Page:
First Man: The Biography of Neil Armstrong

I picked this up the other day and have been reading it somewhat haphazardly. It’s well done, but I’m a bit puzzled by somethings in the book. Mind you, I’m not very far into it (Armstrong’s still a test pilot at Edward’s in the 50s), so it’s possible that it could change later on.

The author quotes Armstrong as saying that he’d done a number of things in his life (Korean War pilot, engineer, college professor, etc.), but all he was known for was being the first man to walk on the Moon and this bothered him. The book, however, does not really go into great detail about some pretty remarkable moments in Neil’s life.

For example, Neil’s flying a B-29, they’re getting ready to drop an experimental plane from belly of the B-29 when one of the engine’s conks out. Neil and the copilot (who’s in charge of dropping the experimental aircraft) are discussing what to do, when the pilot of the experimental plane tells them that he’s got a problem, and that they shouldn’t drop him. Neil and his copilot quickly realize that their engine problem is so serious that they have to drop the experimental plane if any of them want to have a hope of survival. Everything’s going wrong at this point: With the engine out, they’re going to have trouble attaining the correct speed to drop the aircraft, but if they reach that speed, there’s a good chance that the engine that’s bad will lose it’s prop, thus becoming a giant ninja throwing star and shred the plane. Even worse, when they do get the B-29 up to speed, the primary release switches don’t work. The co-pilot is able to drop the aircraft by throwing the secondary release switches and as soon as he does, the prop disintergrates, sending shrapnel everywhere.

They not only lose another engine because of this, but most of the controls are shot as well. Between them, Neil and the co-pilot have to coordinate their actions in order to get the plane down. It should be a tense and nailbiting time. Yes, of course, we know Neil’s going to make it through okay, but so did the crew of Apollo 13 and yet that movie had plenty of tense moments in it.

That’s not the way it reads, however. Everything is calm, matter-of-fact, and somewhat understated. Now, it’s possible that the author wrote it that way, because that’s how Neil wanted it. Neil is a very quiet person, and the description of his that the author quotes is, “It was a pretty rough time.” Still, I’d think that the author would have “punched” things up a bit, while still remaining accurate to give you a better sense of just how good Neil was as a pilot.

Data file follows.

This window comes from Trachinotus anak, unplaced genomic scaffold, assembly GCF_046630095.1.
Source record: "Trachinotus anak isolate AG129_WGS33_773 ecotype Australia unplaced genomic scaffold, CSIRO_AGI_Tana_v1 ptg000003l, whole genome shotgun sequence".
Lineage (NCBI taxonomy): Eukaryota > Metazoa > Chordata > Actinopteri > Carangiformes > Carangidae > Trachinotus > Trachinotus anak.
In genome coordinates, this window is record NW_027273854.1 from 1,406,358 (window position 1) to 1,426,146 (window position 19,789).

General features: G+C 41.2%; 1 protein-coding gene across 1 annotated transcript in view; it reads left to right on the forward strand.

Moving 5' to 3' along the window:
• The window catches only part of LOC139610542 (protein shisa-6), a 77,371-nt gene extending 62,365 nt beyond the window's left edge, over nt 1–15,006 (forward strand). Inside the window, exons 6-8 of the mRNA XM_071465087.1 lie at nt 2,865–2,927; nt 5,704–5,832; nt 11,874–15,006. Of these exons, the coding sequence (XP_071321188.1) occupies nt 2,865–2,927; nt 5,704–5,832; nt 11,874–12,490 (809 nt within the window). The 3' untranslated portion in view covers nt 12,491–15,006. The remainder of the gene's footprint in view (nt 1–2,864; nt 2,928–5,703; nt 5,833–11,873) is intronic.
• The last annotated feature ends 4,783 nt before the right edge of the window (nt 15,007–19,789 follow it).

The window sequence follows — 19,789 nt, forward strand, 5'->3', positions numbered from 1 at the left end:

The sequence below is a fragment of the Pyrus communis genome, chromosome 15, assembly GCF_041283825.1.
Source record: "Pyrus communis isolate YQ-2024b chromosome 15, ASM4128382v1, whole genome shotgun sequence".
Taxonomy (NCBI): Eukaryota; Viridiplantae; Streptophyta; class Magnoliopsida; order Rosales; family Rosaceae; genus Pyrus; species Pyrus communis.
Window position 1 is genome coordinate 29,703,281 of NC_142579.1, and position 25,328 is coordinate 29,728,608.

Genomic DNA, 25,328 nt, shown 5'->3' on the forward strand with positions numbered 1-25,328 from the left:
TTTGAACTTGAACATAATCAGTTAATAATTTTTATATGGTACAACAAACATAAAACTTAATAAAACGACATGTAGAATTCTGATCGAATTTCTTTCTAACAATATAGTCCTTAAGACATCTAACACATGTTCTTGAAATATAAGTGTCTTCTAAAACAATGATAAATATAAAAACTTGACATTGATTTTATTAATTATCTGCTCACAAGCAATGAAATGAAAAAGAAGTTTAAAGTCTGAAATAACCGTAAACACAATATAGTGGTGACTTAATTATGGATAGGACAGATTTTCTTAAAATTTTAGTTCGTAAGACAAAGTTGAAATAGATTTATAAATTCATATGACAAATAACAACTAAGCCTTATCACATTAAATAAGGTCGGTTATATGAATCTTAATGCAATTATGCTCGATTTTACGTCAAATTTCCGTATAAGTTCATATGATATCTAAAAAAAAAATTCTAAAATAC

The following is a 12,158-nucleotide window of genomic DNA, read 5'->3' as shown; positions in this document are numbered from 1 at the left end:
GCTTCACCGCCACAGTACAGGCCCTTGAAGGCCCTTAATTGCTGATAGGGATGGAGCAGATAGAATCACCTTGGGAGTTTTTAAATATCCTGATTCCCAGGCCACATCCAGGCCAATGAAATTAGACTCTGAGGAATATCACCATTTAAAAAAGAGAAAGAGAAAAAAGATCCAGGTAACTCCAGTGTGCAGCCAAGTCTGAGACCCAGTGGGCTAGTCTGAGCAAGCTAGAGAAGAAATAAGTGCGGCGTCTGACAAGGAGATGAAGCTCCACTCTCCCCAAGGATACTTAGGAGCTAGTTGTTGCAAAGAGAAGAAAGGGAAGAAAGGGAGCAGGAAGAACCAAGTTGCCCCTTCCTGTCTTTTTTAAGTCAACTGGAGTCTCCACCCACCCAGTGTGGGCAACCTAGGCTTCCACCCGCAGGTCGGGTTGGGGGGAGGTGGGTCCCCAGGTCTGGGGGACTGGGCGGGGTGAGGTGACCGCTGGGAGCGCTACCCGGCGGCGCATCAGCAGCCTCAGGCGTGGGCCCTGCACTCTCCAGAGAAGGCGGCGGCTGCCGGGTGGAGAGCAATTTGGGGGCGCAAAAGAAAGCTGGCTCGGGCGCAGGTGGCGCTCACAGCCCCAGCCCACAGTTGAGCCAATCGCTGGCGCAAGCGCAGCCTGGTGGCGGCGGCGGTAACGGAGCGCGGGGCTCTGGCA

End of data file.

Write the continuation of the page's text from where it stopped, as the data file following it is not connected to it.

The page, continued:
Mind you, I know how good Neil was as a pilot from reading other books about pilots and the space program. Someone, however, who wasn’t the space geek that I am, wouldn’t necessarily be able to realize that, even though the author quotes some of Neil’s fellow pilots praise for Neil.

Additionally, Neil’s apparently, one hell of a good engineer, yet the true impact of that isn’t coming through. Again, because I know about some of the people who were in awe of Neil’s talents and because I understand the kind of brainpower it takes to be an engineer, I grasp the concept. Yet, I don’t get a feel for him. He’s said to have a great sense of humor and musical talent, none of that, however, really comes through. (And yes, I understand music well. I played trombone in high school. Come to think of it, I don’t think the author ever mentions what instruments Neil plays. :confused: )

Still, it’s an interesting read, and it cuts through some of the Hollywood imagery of what went on to give you a grittier view of things. For example, Yeager’s flight where he’s forced to bail out of the NF-109 and at the end of The Right Stuff, he’s seen walking calmly away from the crash is not what happened. (BTW, it seems that he screwed the pooch on that one.) A passing motorist stopped and raced over to help Yeager, only to start puking when he saw Yeager cutting burned hunks of flesh off his hands. (And I have to wonder why that didn’t end up in the film. That’s certainly more macho than Sam Shepard walking away from the wreck with his helmet under his arm.)

I thought we might have a series of threads on space film. You want to start one for The Right Stuff? :wink:

I read Yeager years ago. I’ll have to read it again soon. (Right now I’m reading Failure Is Not An Option by Gene Kranz.) Incidentally, there’s an NF-104 on a pedestal outside of the Test Pilot School at Edwards. They took it down for maintenance, and someone put a sign in front of the empty pedestal that said STEALTH. (This was when it was still Top Secret.)

I haven’t read Armstrong’s book, but from what I know about test pilots it doesn’t seem strange that they were ‘calm’ during the B-29 incident. An emergency is no time to panic, and being engineers they attempt to solve the problem. And being test pilots, they know they’re the only persons alive who have the skill to pull off the amazing escape. :wink: I was reading a few weeks ago about the crash of Flight 232 in Souix City. The pilot not only kept calm, but he also kept his sense of humour: